Does gender explain why women die of the novel coronavirus (COVID-19) at a much lower rate than men do?
Your Menopause Question: Does gender explain why women die of the novel coronavirus (COVID-19) at a much lower rate than men do?
Note: Originally posted in May 2020.
Our Response: Human coronaviruses such as the severe acute respiratory syndrome coronavirus (SARS-CoV), the Middle East Respiratory Syndrome coronavirus (MERS-CoV), and the novel coronavirus (2019-nCoV), have all created public health emergencies of international concern. However, despite journal article titles such as COVID-19: the gendered impacts of the outbreak (Lancet, 2020) and releases from news outlets and media (noted in references), little attention has been paid to the discrepancies in death rates within the populations of men and women. This discrepancy raises important questions regarding COVID-19 patients. According to the World Health Organization, while men and women appear to be infected equally, in China, deaths were documented in 2.8% of men, yet in only 1.7 % of women (even though the women’s population was older than that of men) (Peretz, 2015, and Wenham, 2020). In Hong Kong, deaths from SARS-CoV were documented in 22% of men compared with only 13% of women. During the MERS-CoV epidemic, 32% of men died, yet only 22% of women died. Preliminary data from the current COVID-19 pandemic appear to trend in this same direction. Since COVID-19 shares about 80% of the genome of SARS CoV, data from one may be relevant for understanding the other.
Efforts to address the role of estrogen and progesterone to explain this gender-related discrepancy draw from studies of cell cultures, animal studies, human biology, and clinical studies. Consistent with these diverse areas of viral investigation is the adverse role of inflammation. COVID-19 appears to incite a massive inflammatory reaction in the lungs. In addition, the worse outcomes seem to be attributed to the defensive overreaction of the body’s immune response, called a cytokine storm, leading to additional tissue damage. Examining estrogen’s protective role in viral infections may focus on its anti-inflammatory effects. In cell cultures, an estradiol dose-related reduction in production of inflammatory prostaglandins has been documented. (Takao, 2005)
Gender appears to be critical in this discussion. When cells from nasal swabs from men and women were exposed to the influenza virus, cell replication was reduced only in those samples from women (Peretz, 2015).
Studies of mice infected with SARS-CoV showed that male mice were more susceptible to the infection than female mice, and the difference was greater in older mice populations. The adverse effects were attributed to increased accumulation of inflammatory monocyte macrophages and neutrophils in the lungs. Female mice with ovaries removed, and therefore deprived of estradiol, exhibited increased mortality from virus exposure (Rudragouda, 2017).
The anti-inflammatory properties of progesterone also may play a role in protecting women from tissue damage (Lei, 2014). Following injury to the central nervous system, microglia cells (cells which are resident immune cells in the central nervous system) have been shown to overact, releasing pro-inflammatory mediators TNF-alpha, prostaglandin E2, and nitric oxide. In microglia cell cultures exposed to lipopolysaccharide (LPS) as a classic model to induce inflammation, progesterone pretreatment reduced TNF-alpha, COX-2, and iNOS, all measures of inflammation.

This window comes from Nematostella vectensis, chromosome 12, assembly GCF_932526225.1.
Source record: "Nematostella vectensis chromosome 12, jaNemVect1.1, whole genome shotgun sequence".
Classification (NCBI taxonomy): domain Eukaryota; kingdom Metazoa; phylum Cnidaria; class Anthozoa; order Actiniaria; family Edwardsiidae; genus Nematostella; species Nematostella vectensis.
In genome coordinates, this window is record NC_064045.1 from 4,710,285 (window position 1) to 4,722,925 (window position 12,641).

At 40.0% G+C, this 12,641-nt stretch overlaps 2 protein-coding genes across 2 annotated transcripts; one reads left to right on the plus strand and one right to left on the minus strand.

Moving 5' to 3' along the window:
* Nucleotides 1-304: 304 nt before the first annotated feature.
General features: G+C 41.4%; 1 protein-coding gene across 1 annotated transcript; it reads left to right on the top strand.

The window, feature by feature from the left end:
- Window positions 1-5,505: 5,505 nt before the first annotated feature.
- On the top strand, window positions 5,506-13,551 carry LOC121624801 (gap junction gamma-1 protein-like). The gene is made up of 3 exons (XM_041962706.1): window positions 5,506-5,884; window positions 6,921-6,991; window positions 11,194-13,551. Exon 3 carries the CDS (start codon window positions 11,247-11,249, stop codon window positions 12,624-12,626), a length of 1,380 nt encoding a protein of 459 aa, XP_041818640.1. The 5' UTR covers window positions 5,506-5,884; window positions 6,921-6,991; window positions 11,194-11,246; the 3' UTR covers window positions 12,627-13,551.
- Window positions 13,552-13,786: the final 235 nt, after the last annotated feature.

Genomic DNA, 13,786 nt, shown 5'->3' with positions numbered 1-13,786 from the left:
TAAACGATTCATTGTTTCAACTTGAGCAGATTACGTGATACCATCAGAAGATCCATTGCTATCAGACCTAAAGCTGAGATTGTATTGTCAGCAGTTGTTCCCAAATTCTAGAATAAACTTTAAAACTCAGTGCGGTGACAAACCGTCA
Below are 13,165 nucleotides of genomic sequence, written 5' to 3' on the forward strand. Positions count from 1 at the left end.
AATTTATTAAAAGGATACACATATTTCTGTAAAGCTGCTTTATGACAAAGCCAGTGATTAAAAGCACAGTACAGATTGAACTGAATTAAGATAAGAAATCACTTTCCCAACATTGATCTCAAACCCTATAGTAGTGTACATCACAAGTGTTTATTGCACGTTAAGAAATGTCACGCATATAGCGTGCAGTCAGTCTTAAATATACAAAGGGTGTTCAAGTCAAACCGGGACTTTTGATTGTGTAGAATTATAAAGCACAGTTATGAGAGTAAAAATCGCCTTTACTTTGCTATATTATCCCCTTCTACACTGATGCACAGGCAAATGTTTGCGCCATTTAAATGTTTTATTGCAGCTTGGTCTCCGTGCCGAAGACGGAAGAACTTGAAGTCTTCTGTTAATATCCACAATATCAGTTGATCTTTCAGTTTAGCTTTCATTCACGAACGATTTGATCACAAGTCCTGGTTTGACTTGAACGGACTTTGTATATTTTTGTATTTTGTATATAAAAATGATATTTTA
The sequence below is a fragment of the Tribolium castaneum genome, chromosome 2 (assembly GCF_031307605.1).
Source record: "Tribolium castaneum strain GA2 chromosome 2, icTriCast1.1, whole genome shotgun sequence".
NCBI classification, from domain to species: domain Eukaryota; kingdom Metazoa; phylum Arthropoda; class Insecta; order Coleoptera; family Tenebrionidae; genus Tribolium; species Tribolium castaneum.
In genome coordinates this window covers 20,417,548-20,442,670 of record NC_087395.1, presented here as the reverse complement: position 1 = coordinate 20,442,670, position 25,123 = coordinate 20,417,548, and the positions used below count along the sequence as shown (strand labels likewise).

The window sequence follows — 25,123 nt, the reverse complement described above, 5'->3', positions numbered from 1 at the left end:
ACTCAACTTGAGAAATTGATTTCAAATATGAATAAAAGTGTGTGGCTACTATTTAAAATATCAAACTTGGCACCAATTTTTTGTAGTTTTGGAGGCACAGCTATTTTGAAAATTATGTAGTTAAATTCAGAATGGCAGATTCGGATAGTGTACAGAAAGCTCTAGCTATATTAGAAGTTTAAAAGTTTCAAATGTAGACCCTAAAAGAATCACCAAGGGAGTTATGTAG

Finally, genome differences themselves may offer some explanations. The genes for our immune system reside on the X chromosome (Libert, 2010). Normally, in the female, only one X chromosome is active. Still, the possibility that aspects of the less active X chromosome may provide some benefit for immunity to the female cannot be ruled out. On the X chromosome, also, are the genes for the angiotensin-converting enzyme 2 (ACE-2), a vasodilator enzyme, which counteracts the vasoconstrictor effects of angiotensin ll to control blood pressure and blood flow (Srivastava 2020). The ACE-2 receptor is present on the surface of human cells. Why is this important? The 2019 coronavirus has trimeric spike glycoprotein spines that can attach to the ACE-2 receptor and enter the cells by what is described as a “lock and key.” Moreover, these same investigators found that the affinity of the COVID-19 spines to ACE-2 is much stronger than that found in the SARS-CoV (Wrapp, 2020). Could this explain some of the gender differences noted in this virus pandemic? Mouse studies have found that ACE-2 activity is higher in the male kidney compared to the female kidney (Jun, 2010). And, in males, the testes contain high levels of ACE-2, while the ovaries contain no ACE-2 (Cell Science, 2020).
Gender discrepancy among those who died from the current COVID-19 pandemic is but one of many unique characteristics of this pandemic but broadens the biologic foundation from which effective treatments and even vaccines may benefit. A current National Institutes of Health (NIH) study is underway to assess the value of a seven-day estradiol patch at 0.025mg/24 hours administered early in the COVID-19 episode (NIH Clinical Trials.gov).
James Woods |
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